The Bodhisattva Monju

Historical period(s)
Kamakura period, 13th century
Medium
Ink, color, gold, and silver on silk
Dimensions
H x W (image): 129.6 × 56.7 cm (51 × 22 5/16 in)
Geography
Japan
Credit Line
Gift of Charles Lang Freer
Accession Number
F1905.292
On View Location
Currently not on view
Classification(s)
Painting
Type

Hanging scroll

Keywords
Buddhism, halo, Japan, kakemono, Kamakura period (1185 - 1333), lion, Mahayana Buddhism, Manjushri, sutra
Provenance

To 1905
Yamanaka & Company, to 1905 [1]

From 1905 to 1919
Charles Lang Freer (1854-1919), purchased from Yamanaka & Company in 1905 [2]

From 1920
Freer Gallery of Art, gift of Charles Lang Freer in 1920 [3]

Notes:

[1] Undated folder sheet note. Also see Original Kakemono List, pg. 143, Freer Gallery of Art and Arthur M. Sackler Gallery Archives. The majority of Charles Lang Freer’s purchases from Yamanaka & Company were made at its New York branch. Yamanaka & Company maintained branch offices, at various times, in Boston, Chicago, London, Peking, Shanghai, Osaka, Nara, and Kyoto. During the summer, the company also maintained seasonal locations in Newport, Bar Harbor, and Atlantic City.

[2] See note 1.

[3] The original deed of Charles Lang Freer's gift was signed in 1906. The collection was received in 1920 upon the completion of the Freer Gallery.

Previous Owner(s)

Yamanaka and Co. (C.L. Freer source)
Charles Lang Freer 1854 - 1919

Label

The bodhisattva (enlightened being) known in Japanese as Monju Bosatsu (or Manjushri in Sanskrit) is a Buddhist deity who represents wisdom. Paintings of Monju often show him riding a lion and holding a sacred scripture (sutra) in the form of a book or scroll. Here he holds in his left hand a lotus, a symbol of purity, which is surmounted by a book. In his right hand is a weapon to protect against ignorance and evil. Monju is often depicted with the bodhisattva Fugen, who rides an elephant and represents teaching, meditation, and practice of the Buddha. Together they are attendants to the historical Buddha, Shakyamuni, but each bodhisattva is also individually worshipped.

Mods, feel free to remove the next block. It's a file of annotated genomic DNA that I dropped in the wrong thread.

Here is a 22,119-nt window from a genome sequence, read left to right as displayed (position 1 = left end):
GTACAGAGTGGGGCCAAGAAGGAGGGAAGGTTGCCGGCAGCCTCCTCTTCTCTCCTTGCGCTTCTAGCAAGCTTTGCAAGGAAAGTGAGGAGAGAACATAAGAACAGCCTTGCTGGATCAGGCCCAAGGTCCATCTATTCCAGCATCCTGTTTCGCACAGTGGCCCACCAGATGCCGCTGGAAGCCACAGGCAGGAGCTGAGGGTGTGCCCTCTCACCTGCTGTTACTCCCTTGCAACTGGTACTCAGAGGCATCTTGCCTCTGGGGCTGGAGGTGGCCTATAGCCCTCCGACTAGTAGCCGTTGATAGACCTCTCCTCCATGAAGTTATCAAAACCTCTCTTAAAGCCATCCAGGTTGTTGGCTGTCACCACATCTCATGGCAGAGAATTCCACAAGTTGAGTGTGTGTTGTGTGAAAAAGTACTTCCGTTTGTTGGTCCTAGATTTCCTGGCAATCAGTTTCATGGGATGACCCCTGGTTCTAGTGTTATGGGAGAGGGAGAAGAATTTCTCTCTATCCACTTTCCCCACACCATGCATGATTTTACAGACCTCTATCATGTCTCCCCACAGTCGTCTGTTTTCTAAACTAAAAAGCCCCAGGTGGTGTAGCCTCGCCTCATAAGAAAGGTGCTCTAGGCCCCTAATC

Published References
  • Paths to Perfection, Buddhist Art at the Freer/Sackler. Washington, D.C. pp. 98-99.
  • Yuriko Kuchiki. Yamanaka Shokai. Japan. p.119.
  • Donald S. Lopez Jr Rebecca Bloom. Hyecho's Journey: The World of Buddhism. Chicago, IL, December 2017. p. 216, fig. 24.
Collection Area(s)
Japanese Art
Web Resources
Google Cultural Institute
Rights Statement

Copyright with museum